For my safety

The CDC, as of this writing has issued guidelines for pets during this pandemic. Generally, they say that they are still learning about the virus and how it is most effectively transmitted. This seems to change daily, which is not unusual because they are working and discovering new things about this virus every day.  From their website, the CDC says the following about pets and the virus:

  • We do not know the exact source of the current outbreak of coronavirus disease 2019 (COVID-19), but we know that it originally came from an animal source.
  • At this time, there is no evidence that animals play a significant role in spreading the virus that causes COVID-19.
  • Based on the limited information available to date, the risk of animals spreading COVID-19 to people is considered to be low.
  • We are still learning about this virus, but it appears that it can spread from people to animals in some situations.

It makes sense that anyone petting your dog can leave the virus on their fur. The likelihood of transmission to you may be small, but I would rather just say that the virus is a great reason to not allow anyone to pet my guide. I explain to people that especially during the pandemic, I don;t let anyone pet my guide for my safety and theirs. This usually works fine. It is tough, guides like the attention and people like to pet dogs. If you would like to read the Covid and pets guidelines from the CDC here is a link:

Hey! I love to hear from my readers! Feel free to contact me via my social media sites I would love to hear your thoughts on this or any of my other articles! If you follow me, I will happily follow you back.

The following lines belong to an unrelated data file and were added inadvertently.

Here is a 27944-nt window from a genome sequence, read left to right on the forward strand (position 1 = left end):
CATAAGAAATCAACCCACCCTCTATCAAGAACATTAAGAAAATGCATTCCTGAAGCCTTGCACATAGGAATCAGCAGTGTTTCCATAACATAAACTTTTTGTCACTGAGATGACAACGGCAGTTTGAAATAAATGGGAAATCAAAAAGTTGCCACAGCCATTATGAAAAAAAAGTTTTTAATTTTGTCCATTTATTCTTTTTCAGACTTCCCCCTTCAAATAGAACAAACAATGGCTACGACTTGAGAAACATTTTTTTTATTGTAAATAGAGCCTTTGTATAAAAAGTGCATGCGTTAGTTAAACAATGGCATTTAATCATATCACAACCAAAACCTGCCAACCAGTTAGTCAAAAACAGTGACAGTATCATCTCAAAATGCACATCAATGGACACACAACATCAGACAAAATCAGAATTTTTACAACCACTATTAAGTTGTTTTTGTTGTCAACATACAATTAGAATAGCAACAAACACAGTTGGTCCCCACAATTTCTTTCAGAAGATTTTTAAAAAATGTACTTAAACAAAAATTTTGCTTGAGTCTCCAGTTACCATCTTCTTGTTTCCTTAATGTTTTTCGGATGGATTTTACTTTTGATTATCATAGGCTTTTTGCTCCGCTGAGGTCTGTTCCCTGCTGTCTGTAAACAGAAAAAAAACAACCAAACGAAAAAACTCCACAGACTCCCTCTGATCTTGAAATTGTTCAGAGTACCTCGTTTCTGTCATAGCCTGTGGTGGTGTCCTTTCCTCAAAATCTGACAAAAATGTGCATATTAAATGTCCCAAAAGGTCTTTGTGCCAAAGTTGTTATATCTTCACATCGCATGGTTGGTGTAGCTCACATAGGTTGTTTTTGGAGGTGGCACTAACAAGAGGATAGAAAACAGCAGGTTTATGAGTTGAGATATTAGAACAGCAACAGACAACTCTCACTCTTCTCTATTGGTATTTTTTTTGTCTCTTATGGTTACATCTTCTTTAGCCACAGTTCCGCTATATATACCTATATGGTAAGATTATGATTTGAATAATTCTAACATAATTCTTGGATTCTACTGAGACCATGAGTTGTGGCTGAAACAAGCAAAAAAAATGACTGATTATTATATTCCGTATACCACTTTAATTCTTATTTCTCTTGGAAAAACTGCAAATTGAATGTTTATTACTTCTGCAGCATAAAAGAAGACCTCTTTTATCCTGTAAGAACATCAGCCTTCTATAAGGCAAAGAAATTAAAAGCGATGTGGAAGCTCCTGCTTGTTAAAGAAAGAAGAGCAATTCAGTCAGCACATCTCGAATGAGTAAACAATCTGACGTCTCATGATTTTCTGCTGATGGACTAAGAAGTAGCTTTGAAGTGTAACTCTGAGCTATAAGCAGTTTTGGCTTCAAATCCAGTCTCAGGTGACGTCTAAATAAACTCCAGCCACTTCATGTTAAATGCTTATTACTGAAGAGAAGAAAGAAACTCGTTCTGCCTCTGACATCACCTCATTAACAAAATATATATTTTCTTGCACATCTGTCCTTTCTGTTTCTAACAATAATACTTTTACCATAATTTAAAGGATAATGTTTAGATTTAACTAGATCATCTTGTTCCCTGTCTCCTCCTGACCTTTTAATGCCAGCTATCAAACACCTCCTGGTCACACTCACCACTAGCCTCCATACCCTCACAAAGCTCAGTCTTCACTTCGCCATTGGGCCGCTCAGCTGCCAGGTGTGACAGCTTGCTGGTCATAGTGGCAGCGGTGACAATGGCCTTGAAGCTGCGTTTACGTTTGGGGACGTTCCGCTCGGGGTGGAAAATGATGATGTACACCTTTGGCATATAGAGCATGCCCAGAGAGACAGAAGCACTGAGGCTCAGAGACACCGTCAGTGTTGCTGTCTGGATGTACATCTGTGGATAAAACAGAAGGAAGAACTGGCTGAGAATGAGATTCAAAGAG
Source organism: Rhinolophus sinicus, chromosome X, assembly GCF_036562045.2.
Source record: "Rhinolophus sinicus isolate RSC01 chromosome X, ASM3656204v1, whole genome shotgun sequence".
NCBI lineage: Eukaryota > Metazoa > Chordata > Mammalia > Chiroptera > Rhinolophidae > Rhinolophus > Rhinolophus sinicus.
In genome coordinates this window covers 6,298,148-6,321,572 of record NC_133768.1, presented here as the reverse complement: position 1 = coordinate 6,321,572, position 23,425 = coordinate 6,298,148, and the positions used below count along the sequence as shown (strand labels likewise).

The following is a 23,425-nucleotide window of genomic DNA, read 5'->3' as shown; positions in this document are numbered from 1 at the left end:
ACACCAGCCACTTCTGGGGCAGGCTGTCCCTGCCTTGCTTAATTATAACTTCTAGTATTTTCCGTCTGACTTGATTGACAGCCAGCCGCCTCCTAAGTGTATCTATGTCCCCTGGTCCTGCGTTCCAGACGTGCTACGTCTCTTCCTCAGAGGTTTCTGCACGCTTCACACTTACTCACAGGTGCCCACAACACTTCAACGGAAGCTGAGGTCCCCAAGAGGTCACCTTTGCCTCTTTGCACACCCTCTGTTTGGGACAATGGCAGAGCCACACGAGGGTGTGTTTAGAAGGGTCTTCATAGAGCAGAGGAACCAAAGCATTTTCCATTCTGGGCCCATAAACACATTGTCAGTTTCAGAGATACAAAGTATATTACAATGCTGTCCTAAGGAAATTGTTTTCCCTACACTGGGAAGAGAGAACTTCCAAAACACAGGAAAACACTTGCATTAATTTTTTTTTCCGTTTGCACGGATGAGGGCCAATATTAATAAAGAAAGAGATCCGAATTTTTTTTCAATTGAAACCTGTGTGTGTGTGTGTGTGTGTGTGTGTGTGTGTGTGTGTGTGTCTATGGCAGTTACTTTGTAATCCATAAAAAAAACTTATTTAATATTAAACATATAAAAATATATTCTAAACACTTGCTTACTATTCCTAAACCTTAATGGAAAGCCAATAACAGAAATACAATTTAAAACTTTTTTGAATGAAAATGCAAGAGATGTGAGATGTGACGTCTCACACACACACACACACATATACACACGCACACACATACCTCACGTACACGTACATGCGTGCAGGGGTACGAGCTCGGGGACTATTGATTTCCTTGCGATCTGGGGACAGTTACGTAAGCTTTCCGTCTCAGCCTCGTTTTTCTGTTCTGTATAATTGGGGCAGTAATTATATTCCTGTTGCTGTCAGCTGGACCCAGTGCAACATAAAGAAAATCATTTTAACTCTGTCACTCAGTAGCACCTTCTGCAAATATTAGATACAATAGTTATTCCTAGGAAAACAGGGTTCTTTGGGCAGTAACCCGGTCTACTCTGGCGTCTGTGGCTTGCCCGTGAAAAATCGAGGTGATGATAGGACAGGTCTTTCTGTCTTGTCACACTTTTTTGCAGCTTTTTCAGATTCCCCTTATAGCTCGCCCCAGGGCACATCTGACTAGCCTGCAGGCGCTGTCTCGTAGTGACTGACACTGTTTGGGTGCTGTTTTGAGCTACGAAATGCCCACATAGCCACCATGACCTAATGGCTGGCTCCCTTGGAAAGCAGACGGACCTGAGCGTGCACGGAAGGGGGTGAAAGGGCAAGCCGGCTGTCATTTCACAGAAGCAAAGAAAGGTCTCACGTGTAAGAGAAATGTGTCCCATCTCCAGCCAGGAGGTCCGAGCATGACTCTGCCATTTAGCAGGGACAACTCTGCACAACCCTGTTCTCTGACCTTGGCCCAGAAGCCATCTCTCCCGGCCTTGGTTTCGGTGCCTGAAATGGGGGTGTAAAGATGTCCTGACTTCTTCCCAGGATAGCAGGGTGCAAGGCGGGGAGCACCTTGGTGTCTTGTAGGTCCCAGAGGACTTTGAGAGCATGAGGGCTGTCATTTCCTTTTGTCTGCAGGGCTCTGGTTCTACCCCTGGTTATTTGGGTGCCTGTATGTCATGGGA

My Photography site:

My Bodyscapes project:

My travel site:

Instagram and Twitter: @nedskee

Starting to open back up.

Fauna being safe

This has been a trying couple of months for the travel industry. I had three trips cancelled due to the pandemic, I currently have more travel booked and I fear that it will also be cancelled. I am a mature adult and realize that this shutdown is not all about me, I find it sad that the whole situation has to be about politics rather than rallying together to protect the more vulnerable members of the population. Now, this blog is non-political so I am not going to bring my opinions into this situation, I am only going to reiterate that we needed to do this to save lives in the midst of a virus with no vaccine. That is the real point that many are overlooking. While we rush to reopen everything, we need to be fully cognoscenti of the fact that it doesn’t matter which side of the aisle you are on in terms of politics with the reopening,  the fact remains that we don’t have a vaccine yet and if you are at higher risk for infection you need to be careful. So, how am I handling the situation?

  We have been here before

After 9/11 the travel industry was rocked and scrambled to implement new stricter security standards, and guess what? we got used to it. Amid the reopening of travel industries like airlines, cruises and hotels, new measures are being put in place to ensure safety, and guess what? we will get used to it. The proposed changes include limiting passengers ability to gather in mass, hand sanitizing and washing everywhere and touch-less functionality wherever possible. Crews will be required to perform additional cleaning everywhere and I would bet at first that temperature checks will be in place to ensure nobody flies with a fever. Just like the days after 9/11, things will be different, and you will have to get used to the “new normal” but you will get used to it. Expect to be required to fly with a mask and perhaps gloves at first, but once the vaccine is available things will relax I am sure. Some are saying that there is a possibility that there might never be a vaccine, but I don’t subscribe to that thinking. We have over 100 vaccine trials underway worldwide as of this writing, the scientific communities of most of the world are working toward a common goal and I am confident that a vaccine will be finalized, whether it will be this year is hard to say. Remember though that there also teams working diligently to create a reliable course of treatment. With treatment, at least if you get it, you can likely get through the worst part of the virus and not be forced to endure being put on a ventilator.